Inquirer Super

Super Playlist: Florence + the Machine cries for ‘Jenny of Oldstones,’ and other songs about the cost of love

By: Eunice Lei Wu, Fran Katigbak, Inna Christine Cabel

the Machine

That Florence Welch (and her Machine) of otherworldly, witchy-woman fame has only now sung a track for the pop-
culture fantasy phenomenon that is “Game of Thrones” and it is utterly astounding. Granted, the live wire that is “Seven Devils” did feature in promotional material for the show’s second season. “Jenny of Oldstones,” however, is an entirely different animal—and definitely worth the wait. With nought but a piano yielding a few chords to dread-inducing effect, Welch’s venerated vocals plumb the depths of heartbreak and woe with increasing fervor. “Jenny” chills the heart and devastates the soul as it drifts through the haunting halls of sorrow where bereaved lovers dance with their ghosts—never wanting to leave. A fitting ballad indeed for the show’s own final dance. —ELW

FKA twigs

The genre-bending British provocateur is back after about a two-year absence, and, oh, what a marvelous return! Twigs contorts, twists, crawls upward and crushes a foe, then does an accelerated, backbreaking fall that ultimately ends with her crashing into mud. All that happens literally—in a disturbing though exquisite music video of the artist as pole dancer in sky-high heels—
and figuratively, in a comeback single that again defies (pop) convention. A piano-driven ballad, “Cellophane is bolstered in parts by faint, hazy beatboxing and a lone, low drumbeat that mimics a slow heartbeat. Twigs’ trippy vocal acrobatics ride the somber tempo as she laments a love that’s “wrapped in cellophane,” transparent as in a romance that plays out in public—for all to watch, scrutinize and wait to fall apart. –FK

Jackson Wang

In two and a half minutes, Chinese artist Jackson Wang leaves you breathless with his haunting plea for “Oxygen.” Released on April 12, the new single showcases Wang’s trademark low vocals, and a striking trap beat that grips you with melancholy and pure, raw emotion. Wang’s dark, desperate lyrics liken a love lost to drowning, with muted reverb and synths pulling you in, as if you’re both floating aimlessly underwater. “Oxygen” submerges you in the same space as the artist who, to great effect, seemingly runs out of breath in the stirring chorus: “Live off you, live off you / ’Cause you’re mine / Oxygen.” This is Wang’s fourth single, proof of his growth since flying solo in 2017 with the sensational “Papillon.” —ICC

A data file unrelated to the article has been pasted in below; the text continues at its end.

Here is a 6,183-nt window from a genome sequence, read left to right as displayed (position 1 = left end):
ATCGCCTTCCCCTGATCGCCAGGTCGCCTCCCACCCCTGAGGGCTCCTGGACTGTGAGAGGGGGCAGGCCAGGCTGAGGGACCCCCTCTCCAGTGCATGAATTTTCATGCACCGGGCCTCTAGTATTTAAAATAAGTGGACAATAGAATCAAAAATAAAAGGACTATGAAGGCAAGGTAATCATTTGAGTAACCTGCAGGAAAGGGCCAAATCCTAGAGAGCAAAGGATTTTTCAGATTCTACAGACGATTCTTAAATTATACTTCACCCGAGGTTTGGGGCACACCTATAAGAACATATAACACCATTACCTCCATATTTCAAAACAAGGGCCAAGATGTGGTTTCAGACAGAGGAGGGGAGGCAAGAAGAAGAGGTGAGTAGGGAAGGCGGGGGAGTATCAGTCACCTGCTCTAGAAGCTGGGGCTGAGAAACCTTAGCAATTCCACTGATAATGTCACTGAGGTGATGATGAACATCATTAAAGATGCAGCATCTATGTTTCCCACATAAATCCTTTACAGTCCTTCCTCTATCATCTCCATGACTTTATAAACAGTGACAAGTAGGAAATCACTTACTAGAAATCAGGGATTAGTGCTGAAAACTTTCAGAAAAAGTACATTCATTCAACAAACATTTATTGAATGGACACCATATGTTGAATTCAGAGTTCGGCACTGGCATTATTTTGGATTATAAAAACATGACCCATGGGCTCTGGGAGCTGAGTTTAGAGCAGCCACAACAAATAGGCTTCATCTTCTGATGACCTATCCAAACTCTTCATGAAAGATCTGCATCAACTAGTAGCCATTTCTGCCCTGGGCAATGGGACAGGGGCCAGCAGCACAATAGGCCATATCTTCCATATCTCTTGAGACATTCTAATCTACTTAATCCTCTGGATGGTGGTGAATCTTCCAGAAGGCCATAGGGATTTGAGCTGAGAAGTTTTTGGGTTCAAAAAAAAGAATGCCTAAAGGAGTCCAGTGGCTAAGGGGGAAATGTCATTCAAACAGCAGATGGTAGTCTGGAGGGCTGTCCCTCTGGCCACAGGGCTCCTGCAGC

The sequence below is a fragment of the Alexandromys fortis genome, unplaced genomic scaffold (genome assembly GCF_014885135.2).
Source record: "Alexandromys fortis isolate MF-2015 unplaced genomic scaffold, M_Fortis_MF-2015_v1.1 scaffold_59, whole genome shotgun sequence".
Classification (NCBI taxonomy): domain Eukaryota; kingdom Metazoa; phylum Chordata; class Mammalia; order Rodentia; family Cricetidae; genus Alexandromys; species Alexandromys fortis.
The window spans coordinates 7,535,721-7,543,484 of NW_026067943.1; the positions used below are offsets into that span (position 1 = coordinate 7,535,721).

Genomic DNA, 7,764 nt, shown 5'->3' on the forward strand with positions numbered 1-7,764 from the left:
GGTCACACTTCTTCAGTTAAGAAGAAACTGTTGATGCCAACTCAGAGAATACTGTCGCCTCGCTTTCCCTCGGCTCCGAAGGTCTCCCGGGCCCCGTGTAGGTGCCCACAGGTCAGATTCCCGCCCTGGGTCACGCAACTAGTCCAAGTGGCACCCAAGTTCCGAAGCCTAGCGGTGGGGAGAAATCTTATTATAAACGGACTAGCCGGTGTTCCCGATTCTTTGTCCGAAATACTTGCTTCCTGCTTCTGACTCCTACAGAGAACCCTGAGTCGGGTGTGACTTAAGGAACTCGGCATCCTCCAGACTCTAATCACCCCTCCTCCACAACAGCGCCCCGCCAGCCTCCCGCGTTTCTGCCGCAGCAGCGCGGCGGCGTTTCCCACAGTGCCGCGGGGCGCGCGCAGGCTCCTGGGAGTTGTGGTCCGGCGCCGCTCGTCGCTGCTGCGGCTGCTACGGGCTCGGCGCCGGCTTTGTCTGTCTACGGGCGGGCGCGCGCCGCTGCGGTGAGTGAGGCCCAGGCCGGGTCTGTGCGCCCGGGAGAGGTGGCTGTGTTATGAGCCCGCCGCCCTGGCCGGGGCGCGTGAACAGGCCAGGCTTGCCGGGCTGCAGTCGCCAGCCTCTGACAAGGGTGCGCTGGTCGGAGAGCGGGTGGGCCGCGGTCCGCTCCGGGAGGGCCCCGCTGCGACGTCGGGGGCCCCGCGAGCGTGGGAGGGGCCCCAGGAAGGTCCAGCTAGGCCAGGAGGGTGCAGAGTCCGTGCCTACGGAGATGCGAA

Kelsey Lu

Kelsey Lu’s “I’m Not In Love” is a kaleidoscopic iteration of the English band 10cc’s most iconic number. While it’s the slow build and innovative layering of backing vocals that made 10cc’s ’70s original a hit—and subsequently made it endure the passing of the decades—Lu flips the script and takes the song to the 21st century for her debut album, “Blood.” Lu sets down layer upon layer of versicolored sound, all while keeping intact the original version’s spirit. It gives one the impression of listening to the song within the chambers of one’s own heart as it hammers out in feigned indifference, “I’m not in love.” Sometimes the cost of love could be as simple as owning up to it. —ELW


Frontman Satoshi Fujiwara sings in Nihongo but the range and cadence
—each blistering line or prolonged high note delivered by his robust teen-pop vocals—would make “Pretender” seem comprehensible even to non-Japanese. (The single officially drops May 15 in the physical music market of CD-obsessed Japan.) A gifted songwriter, Fujiwara has crafted a piece that’s lyrical and laden with catchy riffs, as in the pop-rock band Higedan’s previous hits. You’ll find yourself singing along as earnestly as Fujiwara, whether or not you commiserate with the subject of the song—a forlorn lover reflecting on the impermanence of romance and how, had the relationship prevailed, it would have been at the cost of subjecting oneself to heavy pretence. –FK


The Indonesian wonder proves that she is anything but low-key with her first single of the year. Released last month, the R&B gem features the 20-year-old’s silky voice accompanied by nostalgic and sultry beats, but still maintaining the NIKI trademark mix of sweet yet seductive. NIKI takes a relaxed approach as she croons about keeping an exciting new romance under wraps. Her vocals are alluring, even hypnotic, and you would cling onto everything she says. The catchy chorus bears the repeated message, keep the love low-key. It’s the pros and cons of a new relationship, rolled into one hazy club track: “No one’s gotta know, just us and the moon ’til the sun starts wakin’.” Exciting and relatable, this here’s an ode to millennial romance, which most find with the help of liquid courage. —ICC

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